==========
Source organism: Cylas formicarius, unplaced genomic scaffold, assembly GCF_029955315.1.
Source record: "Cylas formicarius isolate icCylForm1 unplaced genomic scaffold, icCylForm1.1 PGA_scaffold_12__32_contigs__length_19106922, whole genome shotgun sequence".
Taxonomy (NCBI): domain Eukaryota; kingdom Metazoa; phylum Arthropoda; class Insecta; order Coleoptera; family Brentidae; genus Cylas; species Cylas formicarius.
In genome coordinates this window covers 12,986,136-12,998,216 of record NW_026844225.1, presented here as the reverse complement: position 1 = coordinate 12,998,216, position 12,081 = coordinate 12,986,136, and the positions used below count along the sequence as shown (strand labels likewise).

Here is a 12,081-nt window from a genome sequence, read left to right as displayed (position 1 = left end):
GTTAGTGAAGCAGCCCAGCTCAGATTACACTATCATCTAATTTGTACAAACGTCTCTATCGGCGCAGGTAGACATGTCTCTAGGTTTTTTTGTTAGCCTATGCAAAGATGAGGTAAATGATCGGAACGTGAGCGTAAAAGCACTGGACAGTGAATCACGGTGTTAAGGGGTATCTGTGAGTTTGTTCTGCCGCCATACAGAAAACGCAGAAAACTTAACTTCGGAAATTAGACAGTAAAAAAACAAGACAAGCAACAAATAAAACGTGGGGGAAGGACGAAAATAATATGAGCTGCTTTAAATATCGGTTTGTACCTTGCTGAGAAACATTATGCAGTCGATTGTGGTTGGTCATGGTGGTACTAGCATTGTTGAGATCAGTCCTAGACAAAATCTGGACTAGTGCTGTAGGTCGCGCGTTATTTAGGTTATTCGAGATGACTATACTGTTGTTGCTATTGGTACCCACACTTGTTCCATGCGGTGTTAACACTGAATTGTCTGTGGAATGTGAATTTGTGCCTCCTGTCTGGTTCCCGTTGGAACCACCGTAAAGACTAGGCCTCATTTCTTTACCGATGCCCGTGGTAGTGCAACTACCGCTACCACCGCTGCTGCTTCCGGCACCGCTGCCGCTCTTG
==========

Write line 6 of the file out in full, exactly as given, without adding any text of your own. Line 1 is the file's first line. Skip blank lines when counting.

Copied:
GTTAGTGAAGCAGCCCAGCTCAGATTACACTATCATCTAATTTGTACAAACGTCTCTATCGGCGCAGGTAGACATGTCTCTAGGTTTTTTTGTTAGCCTATGCAAAGATGAGGTAAATGATCGGAACGTGAGCGTAAAAGCACTGGACAGTGAATCACGGTGTTAAGGGGTATCTGTGAGTTTGTTCTGCCGCCATACAGAAAACGCAGAAAACTTAACTTCGGAAATTAGACAGTAAAAAAACAAGACAAGCAACAAATAAAACGTGGGGGAAGGACGAAAATAATATGAGCTGCTTTAAATATCGGTTTGTACCTTGCTGAGAAACATTATGCAGTCGATTGTGGTTGGTCATGGTGGTACTAGCATTGTTGAGATCAGTCCTAGACAAAATCTGGACTAGTGCTGTAGGTCGCGCGTTATTTAGGTTATTCGAGATGACTATACTGTTGTTGCTATTGGTACCCACACTTGTTCCATGCGGTGTTAACACTGAATTGTCTGTGGAATGTGAATTTGTGCCTCCTGTCTGGTTCCCGTTGGAACCACCGTAAAGACTAGGCCTCATTTCTTTACCGATGCCCGTGGTAGTGCAACTACCGCTACCACCGCTGCTGCTTCCGGCACCGCTGCCGCTCTTG